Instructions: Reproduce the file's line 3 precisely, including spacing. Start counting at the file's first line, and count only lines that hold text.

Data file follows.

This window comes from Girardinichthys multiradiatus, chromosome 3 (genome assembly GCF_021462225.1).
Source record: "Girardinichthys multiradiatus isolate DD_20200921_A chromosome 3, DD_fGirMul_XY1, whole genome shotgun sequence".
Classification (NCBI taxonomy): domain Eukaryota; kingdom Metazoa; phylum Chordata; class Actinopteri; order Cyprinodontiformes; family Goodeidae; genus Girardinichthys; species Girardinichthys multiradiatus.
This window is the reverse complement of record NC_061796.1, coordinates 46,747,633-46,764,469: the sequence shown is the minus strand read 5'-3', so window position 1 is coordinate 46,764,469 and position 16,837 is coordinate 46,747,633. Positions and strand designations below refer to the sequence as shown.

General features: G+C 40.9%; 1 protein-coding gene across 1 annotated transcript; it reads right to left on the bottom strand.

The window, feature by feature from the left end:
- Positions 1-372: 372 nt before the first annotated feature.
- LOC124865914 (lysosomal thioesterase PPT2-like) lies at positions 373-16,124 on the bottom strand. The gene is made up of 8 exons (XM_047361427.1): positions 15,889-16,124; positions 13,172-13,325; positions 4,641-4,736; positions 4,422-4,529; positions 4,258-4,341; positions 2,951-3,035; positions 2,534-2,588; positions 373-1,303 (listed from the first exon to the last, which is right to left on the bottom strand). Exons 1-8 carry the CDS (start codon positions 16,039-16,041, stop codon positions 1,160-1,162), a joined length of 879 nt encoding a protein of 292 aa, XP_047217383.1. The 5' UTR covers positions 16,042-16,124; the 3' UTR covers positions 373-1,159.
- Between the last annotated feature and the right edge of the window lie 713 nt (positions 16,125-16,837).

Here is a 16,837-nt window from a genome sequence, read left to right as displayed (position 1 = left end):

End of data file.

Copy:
Classification (NCBI taxonomy): domain Eukaryota; kingdom Metazoa; phylum Chordata; class Actinopteri; order Cyprinodontiformes; family Goodeidae; genus Girardinichthys; species Girardinichthys multiradiatus.